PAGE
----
It is hard to believe that it was almost ten years ago I witnessed a CNC router in action for the very first time. I was fascinated and simply had to have one! Although I had been in the creative end of the three dimensional sign business for most of my life I didn't really know what I would do with one of these machines - but I just knew it could do fantastic stuff.

Along with the CNC router I discovered the wonderful material called Precision Board and the glues, primers and other companion products they offer. Since then we have gone through many tons of the material using it in most signs and projects we tackle. This journal will chronicle our many adventures both past, present and future. I'll talk from the perspective of someone who pushes these products to the creative limit on a daily basis. I'll be adding to the stories two or three times each week. -dan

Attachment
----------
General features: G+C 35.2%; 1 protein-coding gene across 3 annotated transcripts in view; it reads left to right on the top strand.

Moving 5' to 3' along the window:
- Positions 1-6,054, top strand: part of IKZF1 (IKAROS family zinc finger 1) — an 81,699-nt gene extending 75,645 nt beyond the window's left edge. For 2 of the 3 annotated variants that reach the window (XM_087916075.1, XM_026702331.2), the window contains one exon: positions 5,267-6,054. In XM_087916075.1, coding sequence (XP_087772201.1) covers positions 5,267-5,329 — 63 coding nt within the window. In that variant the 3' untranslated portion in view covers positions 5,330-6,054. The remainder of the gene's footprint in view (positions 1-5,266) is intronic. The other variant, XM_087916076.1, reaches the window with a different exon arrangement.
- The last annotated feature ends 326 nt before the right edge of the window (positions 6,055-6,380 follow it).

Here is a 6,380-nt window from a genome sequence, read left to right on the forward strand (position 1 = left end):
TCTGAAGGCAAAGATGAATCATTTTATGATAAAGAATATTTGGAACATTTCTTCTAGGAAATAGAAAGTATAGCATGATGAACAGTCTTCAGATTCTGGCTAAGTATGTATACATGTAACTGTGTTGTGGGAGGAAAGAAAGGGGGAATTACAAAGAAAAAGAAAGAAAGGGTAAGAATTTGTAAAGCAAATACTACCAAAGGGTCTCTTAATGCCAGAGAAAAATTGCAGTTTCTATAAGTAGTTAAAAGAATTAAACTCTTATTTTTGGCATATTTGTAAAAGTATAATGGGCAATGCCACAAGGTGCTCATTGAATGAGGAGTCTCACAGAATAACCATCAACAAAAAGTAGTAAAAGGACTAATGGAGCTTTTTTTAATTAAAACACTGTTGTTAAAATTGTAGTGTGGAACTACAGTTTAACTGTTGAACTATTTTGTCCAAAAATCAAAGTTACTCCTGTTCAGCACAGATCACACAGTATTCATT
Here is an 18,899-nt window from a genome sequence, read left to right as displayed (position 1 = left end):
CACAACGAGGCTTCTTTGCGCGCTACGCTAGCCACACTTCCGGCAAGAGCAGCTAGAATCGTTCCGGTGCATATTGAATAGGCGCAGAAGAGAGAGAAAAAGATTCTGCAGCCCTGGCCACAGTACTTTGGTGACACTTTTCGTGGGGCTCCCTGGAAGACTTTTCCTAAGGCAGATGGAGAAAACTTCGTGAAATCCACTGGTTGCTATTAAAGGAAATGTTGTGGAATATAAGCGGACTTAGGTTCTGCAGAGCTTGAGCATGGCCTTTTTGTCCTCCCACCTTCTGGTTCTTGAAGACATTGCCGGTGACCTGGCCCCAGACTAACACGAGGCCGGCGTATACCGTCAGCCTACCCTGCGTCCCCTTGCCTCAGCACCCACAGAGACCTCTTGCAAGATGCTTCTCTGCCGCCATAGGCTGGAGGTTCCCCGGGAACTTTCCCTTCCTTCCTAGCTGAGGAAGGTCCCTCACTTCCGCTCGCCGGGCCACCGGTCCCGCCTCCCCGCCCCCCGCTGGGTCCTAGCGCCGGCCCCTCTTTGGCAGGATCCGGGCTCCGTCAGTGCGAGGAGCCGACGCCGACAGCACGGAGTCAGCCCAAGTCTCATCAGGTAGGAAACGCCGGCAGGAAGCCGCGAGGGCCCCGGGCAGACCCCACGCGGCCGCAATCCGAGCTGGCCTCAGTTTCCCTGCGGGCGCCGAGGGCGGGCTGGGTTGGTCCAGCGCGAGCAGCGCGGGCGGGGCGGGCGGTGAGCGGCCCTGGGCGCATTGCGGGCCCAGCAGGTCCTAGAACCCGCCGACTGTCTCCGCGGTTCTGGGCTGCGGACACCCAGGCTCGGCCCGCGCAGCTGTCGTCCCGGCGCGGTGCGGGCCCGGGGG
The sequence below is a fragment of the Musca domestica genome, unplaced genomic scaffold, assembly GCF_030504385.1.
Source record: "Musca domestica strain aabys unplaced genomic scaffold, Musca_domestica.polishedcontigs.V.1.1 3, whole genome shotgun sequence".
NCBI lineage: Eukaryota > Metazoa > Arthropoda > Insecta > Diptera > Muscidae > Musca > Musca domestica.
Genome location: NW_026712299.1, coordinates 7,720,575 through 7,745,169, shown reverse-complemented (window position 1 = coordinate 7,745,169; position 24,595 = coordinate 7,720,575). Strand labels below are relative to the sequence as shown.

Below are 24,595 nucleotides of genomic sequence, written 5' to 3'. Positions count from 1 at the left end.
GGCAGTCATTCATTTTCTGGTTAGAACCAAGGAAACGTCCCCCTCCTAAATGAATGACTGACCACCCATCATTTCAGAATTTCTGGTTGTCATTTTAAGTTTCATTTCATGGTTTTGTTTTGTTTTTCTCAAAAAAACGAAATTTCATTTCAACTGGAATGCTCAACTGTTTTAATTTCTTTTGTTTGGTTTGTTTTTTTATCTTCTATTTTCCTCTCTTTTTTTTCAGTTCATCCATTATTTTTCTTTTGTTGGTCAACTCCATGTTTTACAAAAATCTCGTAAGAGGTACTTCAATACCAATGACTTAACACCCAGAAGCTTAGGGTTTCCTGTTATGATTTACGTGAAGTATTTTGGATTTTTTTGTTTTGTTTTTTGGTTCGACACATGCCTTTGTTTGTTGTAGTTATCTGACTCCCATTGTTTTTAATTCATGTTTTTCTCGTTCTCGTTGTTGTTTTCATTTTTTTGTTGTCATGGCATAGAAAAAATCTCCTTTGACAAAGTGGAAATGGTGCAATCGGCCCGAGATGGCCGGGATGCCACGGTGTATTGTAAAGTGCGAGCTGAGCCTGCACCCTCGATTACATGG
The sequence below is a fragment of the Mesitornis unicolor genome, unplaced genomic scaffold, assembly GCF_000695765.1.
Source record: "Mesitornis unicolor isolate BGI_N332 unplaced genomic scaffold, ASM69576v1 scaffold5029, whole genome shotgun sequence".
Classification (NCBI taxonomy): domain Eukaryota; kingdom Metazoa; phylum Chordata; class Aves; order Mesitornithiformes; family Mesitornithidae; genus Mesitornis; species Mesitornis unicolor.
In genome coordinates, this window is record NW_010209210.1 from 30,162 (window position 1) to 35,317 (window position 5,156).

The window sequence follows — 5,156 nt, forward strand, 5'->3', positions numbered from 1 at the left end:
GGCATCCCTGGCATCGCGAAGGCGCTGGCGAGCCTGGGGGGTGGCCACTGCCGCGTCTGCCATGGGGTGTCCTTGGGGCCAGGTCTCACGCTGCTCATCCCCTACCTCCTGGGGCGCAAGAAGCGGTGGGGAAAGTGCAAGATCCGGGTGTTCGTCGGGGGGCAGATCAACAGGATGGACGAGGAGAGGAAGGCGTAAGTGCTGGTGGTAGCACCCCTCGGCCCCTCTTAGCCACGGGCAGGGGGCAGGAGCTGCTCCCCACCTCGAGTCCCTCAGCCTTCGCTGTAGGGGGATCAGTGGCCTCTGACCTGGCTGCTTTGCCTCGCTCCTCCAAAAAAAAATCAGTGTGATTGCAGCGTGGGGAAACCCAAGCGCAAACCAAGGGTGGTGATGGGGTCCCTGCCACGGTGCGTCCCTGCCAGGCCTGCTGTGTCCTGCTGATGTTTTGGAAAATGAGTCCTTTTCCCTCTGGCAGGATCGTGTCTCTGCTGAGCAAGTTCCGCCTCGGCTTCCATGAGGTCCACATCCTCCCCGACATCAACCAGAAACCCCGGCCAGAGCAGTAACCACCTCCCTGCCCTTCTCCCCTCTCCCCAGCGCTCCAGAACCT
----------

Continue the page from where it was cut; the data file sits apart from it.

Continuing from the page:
Wednesday, January 30, 2013

Building a train - Part eight

In the old days highly skilled woodworkers would painstakingly carve patterns for castings. Years ago I was in such a wood shop and marveled at the detailed and intricate work I saw. These patterns would then be sand cast to produce the pieces they needed. A steam train would have hundreds and hundreds of castings which would then be assembled.

As we create our train we are seeking to replicate this work, but instead of doing everything by hand we are using modern software and the 'castings' are routed on the MultiCam from sheets of Precision Board. The stack of cut pieces is growing fast!

Although perfect in every detail we still have to make the cut pieces of Precision Board look like cast iron, and 100 year old cast iron at that. It's easy with the special paint we use. After two coats of the dark grey 'iron' paint is applied I then spray it with a mild oxidizing solution and in a mater of minutes it forms real rust.  In an instant the pieces look authentic and also incredibly heavy.

Stay tuned as we assemble and finish the rest of the pieces.